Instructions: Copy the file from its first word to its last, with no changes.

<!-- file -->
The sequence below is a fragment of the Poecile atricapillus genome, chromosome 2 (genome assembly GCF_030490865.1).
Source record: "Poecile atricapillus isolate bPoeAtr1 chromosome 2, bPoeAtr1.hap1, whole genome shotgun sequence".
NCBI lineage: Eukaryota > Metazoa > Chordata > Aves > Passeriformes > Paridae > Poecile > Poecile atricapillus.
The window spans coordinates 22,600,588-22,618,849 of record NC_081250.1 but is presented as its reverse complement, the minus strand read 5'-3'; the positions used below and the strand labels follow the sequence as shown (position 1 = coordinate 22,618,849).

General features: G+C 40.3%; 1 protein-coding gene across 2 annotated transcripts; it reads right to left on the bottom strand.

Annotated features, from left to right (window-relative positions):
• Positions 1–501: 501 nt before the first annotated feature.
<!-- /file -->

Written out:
The sequence below is a fragment of the Poecile atricapillus genome, chromosome 2 (genome assembly GCF_030490865.1).
Source record: "Poecile atricapillus isolate bPoeAtr1 chromosome 2, bPoeAtr1.hap1, whole genome shotgun sequence".
NCBI lineage: Eukaryota > Metazoa > Chordata > Aves > Passeriformes > Paridae > Poecile > Poecile atricapillus.
The window spans coordinates 22,600,588-22,618,849 of record NC_081250.1 but is presented as its reverse complement, the minus strand read 5'-3'; the positions used below and the strand labels follow the sequence as shown (position 1 = coordinate 22,618,849).

General features: G+C 40.3%; 1 protein-coding gene across 2 annotated transcripts; it reads right to left on the bottom strand.

Annotated features, from left to right (window-relative positions):
• Positions 1–501: 501 nt before the first annotated feature.